Literature Video

Would You Believe Us if We Said Acclaimed Poet Ocean Vuong Pulls His Inspiration From Cage Fighting?

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Writer and poet Ocean Vuong’s favorite cinematic image is of a mother and son watching their barn burning in the midst of a Siberian summer. This moment of destruction, from Andrei Tarkovsky’s The Mirror, is violent and poignant in equal measure. “Observing something is action,” reasons Vuong. “Survival is a creative force, and to watch something well is to then make something that’s worthwhile.”

It’s the kind of advice that the writer might offer his class of rapt New York University graduate students, whom he teaches about Modern Poetry. “One thing I get my students to center at the start of the term is their intentions,” he told CULTURED on set of his cover shoot for the magazine’s CULT 100 issue. “Go back to that moment when you first discovered the art. Who was I when I first started this? They know so much more than we do.”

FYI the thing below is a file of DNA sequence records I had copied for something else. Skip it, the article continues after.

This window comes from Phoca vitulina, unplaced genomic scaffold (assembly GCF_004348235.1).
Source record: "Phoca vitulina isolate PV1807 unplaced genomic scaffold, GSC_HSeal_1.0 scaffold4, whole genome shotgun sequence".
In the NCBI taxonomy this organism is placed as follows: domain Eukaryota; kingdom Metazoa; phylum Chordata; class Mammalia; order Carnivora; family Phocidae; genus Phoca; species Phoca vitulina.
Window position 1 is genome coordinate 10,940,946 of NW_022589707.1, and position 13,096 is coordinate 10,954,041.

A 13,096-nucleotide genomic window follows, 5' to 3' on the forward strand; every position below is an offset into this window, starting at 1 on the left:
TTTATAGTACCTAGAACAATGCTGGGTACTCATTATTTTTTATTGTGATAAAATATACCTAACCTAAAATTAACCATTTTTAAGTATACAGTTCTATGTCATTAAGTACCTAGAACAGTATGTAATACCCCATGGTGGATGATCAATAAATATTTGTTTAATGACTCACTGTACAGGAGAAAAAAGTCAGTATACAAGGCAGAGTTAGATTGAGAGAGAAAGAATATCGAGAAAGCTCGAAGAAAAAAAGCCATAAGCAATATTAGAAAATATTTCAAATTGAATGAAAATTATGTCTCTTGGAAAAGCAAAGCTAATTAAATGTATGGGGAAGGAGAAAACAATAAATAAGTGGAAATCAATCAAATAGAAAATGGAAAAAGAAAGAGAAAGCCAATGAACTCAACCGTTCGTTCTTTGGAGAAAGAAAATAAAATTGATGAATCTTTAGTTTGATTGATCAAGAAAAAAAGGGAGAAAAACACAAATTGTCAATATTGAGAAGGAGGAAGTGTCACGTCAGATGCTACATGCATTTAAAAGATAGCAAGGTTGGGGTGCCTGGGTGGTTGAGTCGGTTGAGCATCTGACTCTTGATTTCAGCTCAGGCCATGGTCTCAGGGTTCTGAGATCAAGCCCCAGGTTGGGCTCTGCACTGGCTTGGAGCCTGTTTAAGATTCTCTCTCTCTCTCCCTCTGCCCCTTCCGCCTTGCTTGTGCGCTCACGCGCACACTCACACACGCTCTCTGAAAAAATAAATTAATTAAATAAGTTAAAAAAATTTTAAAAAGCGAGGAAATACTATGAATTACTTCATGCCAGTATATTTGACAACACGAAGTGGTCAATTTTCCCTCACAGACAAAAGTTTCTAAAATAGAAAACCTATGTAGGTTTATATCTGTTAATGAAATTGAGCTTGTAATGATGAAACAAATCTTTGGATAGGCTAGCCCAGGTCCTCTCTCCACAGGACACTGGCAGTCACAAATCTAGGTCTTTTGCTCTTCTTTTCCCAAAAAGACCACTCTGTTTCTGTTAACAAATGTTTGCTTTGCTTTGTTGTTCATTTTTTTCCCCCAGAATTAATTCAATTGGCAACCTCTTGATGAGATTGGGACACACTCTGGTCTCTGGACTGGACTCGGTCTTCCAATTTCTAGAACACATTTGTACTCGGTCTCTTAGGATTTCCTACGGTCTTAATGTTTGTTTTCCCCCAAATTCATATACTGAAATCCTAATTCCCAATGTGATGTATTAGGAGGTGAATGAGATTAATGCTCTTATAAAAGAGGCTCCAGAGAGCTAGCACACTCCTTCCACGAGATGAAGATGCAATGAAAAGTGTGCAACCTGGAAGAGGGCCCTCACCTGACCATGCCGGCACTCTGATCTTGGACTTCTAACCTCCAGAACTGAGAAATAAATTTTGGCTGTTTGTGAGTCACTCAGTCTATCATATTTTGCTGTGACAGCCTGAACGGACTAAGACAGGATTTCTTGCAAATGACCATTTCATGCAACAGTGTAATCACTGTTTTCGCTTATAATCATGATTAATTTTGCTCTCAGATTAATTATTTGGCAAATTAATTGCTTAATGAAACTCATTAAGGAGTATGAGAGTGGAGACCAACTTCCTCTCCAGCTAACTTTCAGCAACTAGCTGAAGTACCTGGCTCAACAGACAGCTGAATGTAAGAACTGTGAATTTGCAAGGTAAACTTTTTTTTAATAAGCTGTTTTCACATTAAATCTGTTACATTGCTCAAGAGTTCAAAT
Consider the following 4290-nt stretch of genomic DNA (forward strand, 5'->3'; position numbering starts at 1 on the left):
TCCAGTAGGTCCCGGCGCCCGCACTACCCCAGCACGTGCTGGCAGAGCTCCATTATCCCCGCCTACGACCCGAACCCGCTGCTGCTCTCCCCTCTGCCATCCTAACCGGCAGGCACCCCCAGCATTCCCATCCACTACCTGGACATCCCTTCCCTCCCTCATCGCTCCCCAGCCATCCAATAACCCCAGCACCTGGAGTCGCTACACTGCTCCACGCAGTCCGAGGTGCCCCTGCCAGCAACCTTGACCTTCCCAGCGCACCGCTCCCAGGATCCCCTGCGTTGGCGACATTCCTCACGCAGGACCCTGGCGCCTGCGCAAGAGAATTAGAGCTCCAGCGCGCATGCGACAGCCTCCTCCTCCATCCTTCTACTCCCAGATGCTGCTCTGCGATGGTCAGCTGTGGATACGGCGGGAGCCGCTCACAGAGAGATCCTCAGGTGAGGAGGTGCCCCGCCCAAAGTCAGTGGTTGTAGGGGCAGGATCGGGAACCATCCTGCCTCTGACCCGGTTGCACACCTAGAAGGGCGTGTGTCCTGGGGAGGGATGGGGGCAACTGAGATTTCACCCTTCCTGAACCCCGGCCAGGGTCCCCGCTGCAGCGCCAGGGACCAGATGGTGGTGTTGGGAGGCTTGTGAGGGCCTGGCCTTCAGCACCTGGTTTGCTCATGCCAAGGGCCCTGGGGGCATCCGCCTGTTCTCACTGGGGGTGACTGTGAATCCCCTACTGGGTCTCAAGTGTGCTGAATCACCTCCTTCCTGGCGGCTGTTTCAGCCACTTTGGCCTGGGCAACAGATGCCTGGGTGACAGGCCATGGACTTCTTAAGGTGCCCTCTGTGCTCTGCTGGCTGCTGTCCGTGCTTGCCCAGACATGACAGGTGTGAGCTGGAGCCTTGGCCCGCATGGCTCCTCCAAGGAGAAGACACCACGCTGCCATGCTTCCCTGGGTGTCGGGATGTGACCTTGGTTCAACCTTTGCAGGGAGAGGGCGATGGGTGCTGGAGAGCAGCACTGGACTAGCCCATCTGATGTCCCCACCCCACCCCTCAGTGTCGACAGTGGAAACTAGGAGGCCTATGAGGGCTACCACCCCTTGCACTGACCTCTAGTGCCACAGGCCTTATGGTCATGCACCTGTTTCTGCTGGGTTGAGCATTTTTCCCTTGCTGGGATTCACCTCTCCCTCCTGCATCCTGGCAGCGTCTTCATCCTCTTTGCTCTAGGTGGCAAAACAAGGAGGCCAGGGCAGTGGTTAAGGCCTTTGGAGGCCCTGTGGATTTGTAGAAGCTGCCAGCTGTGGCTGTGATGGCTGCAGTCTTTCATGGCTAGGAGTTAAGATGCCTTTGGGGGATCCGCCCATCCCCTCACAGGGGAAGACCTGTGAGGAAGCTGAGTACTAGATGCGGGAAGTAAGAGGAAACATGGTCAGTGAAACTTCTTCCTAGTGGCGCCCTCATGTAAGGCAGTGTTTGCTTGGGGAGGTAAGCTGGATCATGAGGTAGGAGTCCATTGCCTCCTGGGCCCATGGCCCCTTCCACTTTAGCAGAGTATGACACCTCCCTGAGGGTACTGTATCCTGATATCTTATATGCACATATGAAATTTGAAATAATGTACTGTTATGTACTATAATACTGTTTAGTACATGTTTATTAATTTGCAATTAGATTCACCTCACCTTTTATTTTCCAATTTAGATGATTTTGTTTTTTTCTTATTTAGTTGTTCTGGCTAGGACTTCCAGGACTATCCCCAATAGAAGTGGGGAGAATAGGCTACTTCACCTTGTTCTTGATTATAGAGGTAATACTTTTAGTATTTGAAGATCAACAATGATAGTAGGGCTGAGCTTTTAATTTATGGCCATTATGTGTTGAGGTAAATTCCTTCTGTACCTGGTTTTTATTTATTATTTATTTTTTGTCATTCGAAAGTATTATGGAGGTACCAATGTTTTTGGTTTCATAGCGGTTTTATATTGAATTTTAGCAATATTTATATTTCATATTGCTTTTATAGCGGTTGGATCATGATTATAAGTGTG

For all of his wise words, a different side of the writer emerged in his conversation with cover story writer Catherine Lacey. “Not enough people talk about how irreverent Ocean Vuong is—how he once wrote a poem containing a measurement of his longest pubic hair, or that he smirks and laughs a lot more than most portraits have yet captured,” she wrote. 


For his installment of 5 Points of Culture, a deep dive into his creative touchpoints, Vuong revealed an unexpected love of cage fighting, which he interprets as a demonstration of “deep love for the human body.” There’s also his biggest inspiration, his little brother, of whom he says with a laugh, “He teaches me so much about care and tenderness, something I did not know I could learn from a straight man.” 

Lacey contends that there is much more to discover about Vuong than the “brooding, burdened monk” characterization typically put forward. As he barrels toward new chapters in his creative output—be it a photography series or film adaptation of his best-selling novels—the public will have to contend with these myriad manifestations of Vuong, one way or another.

Videography by Michael Morales 
Editing by Cami Dominguez